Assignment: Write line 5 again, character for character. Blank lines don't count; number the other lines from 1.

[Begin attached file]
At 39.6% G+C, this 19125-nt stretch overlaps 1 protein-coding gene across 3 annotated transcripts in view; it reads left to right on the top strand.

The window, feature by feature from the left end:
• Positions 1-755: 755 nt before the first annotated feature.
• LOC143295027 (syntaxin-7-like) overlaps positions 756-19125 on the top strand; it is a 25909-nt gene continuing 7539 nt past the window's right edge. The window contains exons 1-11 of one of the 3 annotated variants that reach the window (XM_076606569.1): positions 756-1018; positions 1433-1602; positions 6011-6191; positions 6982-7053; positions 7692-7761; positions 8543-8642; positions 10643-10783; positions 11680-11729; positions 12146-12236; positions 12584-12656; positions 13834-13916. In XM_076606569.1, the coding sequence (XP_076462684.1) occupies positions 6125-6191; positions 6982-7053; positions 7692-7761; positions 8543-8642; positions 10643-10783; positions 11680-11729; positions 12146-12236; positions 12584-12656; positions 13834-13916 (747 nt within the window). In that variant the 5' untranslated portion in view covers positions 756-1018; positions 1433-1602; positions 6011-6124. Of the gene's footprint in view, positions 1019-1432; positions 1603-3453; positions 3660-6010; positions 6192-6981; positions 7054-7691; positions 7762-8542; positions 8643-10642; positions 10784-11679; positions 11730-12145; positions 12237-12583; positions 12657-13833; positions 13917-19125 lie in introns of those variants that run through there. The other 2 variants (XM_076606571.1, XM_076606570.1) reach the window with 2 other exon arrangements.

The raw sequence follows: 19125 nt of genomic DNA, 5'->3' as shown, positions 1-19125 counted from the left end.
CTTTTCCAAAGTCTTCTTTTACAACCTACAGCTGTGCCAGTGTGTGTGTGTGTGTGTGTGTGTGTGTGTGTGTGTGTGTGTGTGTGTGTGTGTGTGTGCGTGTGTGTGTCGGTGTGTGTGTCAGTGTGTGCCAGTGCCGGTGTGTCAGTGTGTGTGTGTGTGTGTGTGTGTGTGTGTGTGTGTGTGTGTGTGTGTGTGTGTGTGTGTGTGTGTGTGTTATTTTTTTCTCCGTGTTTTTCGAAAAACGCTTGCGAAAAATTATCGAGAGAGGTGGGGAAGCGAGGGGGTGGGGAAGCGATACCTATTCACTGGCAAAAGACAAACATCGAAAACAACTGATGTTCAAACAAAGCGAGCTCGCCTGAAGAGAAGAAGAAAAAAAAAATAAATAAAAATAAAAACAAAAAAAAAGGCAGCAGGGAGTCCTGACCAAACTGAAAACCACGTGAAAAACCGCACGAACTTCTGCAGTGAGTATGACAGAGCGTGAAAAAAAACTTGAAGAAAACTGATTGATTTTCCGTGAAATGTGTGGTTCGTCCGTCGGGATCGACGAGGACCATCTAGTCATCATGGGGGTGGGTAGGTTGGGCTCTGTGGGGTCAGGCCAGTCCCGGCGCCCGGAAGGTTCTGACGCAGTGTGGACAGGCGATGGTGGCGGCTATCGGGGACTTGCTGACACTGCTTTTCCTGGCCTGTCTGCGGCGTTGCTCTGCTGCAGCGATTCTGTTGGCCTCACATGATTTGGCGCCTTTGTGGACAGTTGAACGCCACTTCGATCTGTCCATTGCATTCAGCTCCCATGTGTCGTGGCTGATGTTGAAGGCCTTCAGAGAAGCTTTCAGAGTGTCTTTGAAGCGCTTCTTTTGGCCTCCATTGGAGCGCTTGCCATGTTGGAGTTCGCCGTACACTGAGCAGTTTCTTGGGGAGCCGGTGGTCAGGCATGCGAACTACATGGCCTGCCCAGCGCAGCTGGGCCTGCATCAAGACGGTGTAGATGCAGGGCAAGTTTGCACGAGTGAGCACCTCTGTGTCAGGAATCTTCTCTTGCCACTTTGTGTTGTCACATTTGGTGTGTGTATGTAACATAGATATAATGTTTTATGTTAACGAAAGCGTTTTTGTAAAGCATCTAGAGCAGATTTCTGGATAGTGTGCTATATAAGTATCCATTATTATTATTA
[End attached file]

The raw sequence follows: 19125 nt of genomic DNA, 5'->3' as shown, positions 1-19125 counted from the left end.